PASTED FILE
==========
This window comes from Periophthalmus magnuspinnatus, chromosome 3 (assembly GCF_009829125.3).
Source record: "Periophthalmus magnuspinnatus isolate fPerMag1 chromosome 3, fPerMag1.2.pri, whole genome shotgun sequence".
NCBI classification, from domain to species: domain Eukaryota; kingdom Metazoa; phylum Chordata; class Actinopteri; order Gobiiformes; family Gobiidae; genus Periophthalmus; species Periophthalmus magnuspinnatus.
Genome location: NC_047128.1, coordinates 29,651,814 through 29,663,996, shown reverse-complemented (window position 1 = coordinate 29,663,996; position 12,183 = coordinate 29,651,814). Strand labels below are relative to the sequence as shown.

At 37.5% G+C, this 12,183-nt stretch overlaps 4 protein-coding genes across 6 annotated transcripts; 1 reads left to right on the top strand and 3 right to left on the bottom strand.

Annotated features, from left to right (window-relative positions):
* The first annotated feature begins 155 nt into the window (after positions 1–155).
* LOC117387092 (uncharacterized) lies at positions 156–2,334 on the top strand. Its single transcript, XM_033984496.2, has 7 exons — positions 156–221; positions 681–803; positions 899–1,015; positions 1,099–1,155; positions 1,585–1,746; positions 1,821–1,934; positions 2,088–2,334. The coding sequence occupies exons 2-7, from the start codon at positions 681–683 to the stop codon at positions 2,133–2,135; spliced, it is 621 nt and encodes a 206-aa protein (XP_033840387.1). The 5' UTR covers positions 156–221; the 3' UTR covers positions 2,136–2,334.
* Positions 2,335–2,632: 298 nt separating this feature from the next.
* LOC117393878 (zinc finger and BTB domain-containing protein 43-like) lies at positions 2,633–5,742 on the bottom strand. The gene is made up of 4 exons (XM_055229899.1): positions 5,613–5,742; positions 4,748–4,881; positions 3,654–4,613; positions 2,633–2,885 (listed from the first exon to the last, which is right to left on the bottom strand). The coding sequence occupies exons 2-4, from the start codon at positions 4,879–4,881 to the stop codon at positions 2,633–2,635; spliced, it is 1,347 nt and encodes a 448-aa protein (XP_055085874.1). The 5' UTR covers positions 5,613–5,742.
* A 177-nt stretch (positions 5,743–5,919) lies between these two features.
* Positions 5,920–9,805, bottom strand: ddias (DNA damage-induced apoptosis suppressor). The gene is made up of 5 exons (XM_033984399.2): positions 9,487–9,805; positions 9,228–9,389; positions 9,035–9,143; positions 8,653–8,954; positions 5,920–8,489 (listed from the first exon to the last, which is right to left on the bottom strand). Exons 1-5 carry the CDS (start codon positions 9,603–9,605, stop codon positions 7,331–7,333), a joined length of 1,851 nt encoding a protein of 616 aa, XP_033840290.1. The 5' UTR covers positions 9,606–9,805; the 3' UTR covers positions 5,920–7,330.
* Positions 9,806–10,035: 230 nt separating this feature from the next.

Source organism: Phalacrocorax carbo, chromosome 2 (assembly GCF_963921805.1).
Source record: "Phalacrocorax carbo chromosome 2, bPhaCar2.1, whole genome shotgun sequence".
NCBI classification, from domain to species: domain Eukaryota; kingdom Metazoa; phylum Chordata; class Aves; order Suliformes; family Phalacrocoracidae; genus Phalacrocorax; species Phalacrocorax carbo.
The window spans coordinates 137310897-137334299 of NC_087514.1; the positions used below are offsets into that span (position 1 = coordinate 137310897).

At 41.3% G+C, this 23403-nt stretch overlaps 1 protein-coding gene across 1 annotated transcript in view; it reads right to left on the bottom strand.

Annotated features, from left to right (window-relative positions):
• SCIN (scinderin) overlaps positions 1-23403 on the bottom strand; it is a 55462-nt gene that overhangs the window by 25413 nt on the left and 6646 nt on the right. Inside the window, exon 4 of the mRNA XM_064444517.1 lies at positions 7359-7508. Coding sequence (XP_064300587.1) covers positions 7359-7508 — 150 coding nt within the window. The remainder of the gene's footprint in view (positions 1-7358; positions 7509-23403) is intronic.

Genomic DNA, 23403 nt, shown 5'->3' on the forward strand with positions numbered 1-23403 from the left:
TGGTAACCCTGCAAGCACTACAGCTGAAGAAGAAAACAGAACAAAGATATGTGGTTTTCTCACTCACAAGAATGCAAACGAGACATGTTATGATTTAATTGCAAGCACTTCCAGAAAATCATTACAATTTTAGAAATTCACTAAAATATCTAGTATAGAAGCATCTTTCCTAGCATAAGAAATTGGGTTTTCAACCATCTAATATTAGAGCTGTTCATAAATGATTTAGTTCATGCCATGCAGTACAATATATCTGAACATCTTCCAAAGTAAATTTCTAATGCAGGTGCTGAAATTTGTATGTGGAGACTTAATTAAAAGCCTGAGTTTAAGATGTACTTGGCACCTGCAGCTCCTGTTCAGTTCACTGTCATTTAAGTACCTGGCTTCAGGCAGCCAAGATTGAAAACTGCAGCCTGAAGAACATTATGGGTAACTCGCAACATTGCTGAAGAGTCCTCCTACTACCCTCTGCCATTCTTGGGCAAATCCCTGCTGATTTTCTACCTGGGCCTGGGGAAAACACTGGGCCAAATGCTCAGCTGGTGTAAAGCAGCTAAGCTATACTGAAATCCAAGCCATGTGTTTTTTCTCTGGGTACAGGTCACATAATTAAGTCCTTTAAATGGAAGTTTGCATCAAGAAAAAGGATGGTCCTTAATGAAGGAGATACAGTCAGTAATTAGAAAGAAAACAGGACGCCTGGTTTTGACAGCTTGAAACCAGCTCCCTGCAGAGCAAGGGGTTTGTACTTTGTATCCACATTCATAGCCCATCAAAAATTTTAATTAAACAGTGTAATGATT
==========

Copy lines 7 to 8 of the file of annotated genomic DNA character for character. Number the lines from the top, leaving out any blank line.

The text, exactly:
* The first annotated feature begins 155 nt into the window (after positions 1–155).
* LOC117387092 (uncharacterized) lies at positions 156–2,334 on the top strand. Its single transcript, XM_033984496.2, has 7 exons — positions 156–221; positions 681–803; positions 899–1,015; positions 1,099–1,155; positions 1,585–1,746; positions 1,821–1,934; positions 2,088–2,334. The coding sequence occupies exons 2-7, from the start codon at positions 681–683 to the stop codon at positions 2,133–2,135; spliced, it is 621 nt and encodes a 206-aa protein (XP_033840387.1). The 5' UTR covers positions 156–221; the 3' UTR covers positions 2,136–2,334.